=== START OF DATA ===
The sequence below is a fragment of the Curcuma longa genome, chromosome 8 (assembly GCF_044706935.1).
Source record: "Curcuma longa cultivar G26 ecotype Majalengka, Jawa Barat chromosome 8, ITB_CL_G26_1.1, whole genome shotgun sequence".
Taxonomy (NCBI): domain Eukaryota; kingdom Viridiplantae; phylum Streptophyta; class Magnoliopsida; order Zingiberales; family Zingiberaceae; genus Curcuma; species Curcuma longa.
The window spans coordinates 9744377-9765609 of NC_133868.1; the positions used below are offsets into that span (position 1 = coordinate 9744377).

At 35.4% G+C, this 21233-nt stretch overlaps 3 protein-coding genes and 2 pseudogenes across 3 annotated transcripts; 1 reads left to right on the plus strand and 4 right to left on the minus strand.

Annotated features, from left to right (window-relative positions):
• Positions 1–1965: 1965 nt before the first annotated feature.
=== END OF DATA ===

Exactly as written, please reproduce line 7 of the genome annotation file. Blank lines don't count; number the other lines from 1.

• Positions 1–1965: 1965 nt before the first annotated feature.